He makes a few friends with the boys in classes and they invite him to play a few games of football or to go to the park or to play video games at their homes. He's rarely at number 4 but nobody minds. When he's not in the house or with newfound friends he's roaming the streets or sneaking food into the house and under the floorboards beneath his bed. He doesn't go hungry even for a single meal.
On the days that it rains he reads. He has mixed feelings about the local library. When he was younger it was his sanctuary, a place to go to hide from Dudley and his gang. But he isn't that boy anymore and he never wants to be again. Eventually boredom wins and he goes in to collect books but unlike last time he takes them home to read. He has a room now where there's a light he can read with.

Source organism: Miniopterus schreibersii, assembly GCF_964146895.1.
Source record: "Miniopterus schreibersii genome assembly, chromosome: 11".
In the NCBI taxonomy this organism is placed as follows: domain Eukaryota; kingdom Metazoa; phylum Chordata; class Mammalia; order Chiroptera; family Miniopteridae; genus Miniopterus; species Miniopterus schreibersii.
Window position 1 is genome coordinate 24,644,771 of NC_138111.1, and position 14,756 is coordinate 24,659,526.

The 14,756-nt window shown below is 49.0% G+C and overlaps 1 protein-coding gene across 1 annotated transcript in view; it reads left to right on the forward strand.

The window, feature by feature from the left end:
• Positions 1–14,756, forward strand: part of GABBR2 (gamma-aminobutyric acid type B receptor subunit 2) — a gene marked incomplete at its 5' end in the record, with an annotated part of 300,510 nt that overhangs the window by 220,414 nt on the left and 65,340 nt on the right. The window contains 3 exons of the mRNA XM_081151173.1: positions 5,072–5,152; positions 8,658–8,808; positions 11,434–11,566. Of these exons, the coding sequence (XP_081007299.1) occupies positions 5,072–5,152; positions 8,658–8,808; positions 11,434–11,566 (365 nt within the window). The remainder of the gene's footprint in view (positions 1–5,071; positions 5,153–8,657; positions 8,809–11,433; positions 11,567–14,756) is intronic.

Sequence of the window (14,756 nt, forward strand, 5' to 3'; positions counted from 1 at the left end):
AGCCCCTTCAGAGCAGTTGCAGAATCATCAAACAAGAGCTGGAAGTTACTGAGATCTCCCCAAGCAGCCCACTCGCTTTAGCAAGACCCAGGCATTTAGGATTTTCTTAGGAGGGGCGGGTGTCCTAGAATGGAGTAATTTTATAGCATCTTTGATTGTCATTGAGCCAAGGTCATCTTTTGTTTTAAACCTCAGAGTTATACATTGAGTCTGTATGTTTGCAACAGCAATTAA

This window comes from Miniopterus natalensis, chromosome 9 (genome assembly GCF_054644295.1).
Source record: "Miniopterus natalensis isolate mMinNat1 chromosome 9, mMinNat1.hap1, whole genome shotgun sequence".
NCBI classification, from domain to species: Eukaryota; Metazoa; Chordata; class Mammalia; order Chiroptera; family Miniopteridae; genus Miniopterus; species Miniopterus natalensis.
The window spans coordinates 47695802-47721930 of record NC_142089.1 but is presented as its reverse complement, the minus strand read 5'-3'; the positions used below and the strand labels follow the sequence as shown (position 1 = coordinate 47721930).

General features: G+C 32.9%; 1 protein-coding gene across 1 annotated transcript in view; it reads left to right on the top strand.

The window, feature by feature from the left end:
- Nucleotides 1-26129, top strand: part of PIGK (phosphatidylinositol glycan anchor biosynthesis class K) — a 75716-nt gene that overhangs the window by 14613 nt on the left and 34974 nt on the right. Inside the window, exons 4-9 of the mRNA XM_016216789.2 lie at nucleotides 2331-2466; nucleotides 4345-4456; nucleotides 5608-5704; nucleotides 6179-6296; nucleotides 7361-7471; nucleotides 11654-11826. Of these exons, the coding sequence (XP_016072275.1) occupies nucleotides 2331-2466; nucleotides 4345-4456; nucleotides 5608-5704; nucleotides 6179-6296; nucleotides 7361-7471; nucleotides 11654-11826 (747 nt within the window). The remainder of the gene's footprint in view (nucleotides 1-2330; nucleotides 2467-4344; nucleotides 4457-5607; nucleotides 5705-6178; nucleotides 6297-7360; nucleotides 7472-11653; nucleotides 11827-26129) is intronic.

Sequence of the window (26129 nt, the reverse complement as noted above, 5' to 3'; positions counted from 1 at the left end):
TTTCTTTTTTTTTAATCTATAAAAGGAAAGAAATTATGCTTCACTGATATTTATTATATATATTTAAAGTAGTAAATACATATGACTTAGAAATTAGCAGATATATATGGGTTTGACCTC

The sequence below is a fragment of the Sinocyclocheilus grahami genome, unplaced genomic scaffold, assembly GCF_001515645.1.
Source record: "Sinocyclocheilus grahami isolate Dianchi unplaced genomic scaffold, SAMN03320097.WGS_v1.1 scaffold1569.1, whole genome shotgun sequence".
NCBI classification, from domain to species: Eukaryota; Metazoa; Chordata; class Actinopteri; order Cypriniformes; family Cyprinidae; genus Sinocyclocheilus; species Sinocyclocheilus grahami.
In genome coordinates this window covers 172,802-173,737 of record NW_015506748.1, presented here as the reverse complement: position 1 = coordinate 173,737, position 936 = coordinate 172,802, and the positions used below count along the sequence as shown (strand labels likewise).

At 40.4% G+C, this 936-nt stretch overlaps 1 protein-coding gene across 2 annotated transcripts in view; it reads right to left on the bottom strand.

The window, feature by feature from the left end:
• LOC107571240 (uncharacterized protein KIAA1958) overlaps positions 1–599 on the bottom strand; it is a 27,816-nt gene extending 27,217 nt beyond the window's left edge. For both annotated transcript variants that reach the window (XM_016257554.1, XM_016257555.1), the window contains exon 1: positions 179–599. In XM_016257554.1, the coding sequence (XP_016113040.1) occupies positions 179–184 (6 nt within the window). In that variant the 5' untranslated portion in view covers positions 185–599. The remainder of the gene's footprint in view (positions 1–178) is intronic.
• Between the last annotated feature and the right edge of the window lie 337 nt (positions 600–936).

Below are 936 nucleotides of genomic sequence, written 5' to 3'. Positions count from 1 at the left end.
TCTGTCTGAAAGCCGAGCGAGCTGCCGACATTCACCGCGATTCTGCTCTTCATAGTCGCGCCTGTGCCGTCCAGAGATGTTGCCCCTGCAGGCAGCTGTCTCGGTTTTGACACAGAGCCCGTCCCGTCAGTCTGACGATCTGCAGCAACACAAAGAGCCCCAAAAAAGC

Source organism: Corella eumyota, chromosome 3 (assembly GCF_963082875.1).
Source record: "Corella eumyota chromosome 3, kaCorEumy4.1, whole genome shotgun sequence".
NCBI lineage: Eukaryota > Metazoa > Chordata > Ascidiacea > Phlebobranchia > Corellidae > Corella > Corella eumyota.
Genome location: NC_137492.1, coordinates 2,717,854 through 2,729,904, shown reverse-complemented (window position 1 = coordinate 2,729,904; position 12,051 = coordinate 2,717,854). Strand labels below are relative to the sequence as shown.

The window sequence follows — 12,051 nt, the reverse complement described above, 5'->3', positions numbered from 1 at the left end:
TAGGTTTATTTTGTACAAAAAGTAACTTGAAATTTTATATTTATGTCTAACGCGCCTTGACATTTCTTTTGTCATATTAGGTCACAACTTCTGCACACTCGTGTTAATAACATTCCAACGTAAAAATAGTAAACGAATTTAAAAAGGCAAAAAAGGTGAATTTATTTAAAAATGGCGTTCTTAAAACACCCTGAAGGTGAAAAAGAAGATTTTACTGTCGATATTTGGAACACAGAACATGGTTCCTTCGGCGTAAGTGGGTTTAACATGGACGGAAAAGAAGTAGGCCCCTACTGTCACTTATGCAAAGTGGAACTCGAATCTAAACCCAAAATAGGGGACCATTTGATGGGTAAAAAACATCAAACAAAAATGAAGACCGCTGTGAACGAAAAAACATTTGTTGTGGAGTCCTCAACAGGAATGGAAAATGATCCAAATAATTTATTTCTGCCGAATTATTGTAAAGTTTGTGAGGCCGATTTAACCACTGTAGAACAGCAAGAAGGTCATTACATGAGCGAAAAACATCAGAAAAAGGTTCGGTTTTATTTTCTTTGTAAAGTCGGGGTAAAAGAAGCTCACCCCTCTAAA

He isn't happy, not by a long shot but the summer is better than every summer before it. He even gets rid of Dudleys hand me downs when one of petunias gossip club women notices his jeans hanging above his ankles. He hadn't thought about it before but he hadn't received and new clothes since he bought his school uniform in first year and he hadn't had any muggle clothes since before then. They had been huge at the time but three years later they were getting too short in the leg if not in the waist. His aunt gives him fifty pounds the next day and tells him to get himself some clothes that fit. On the way out the door she screams that she wants receipts.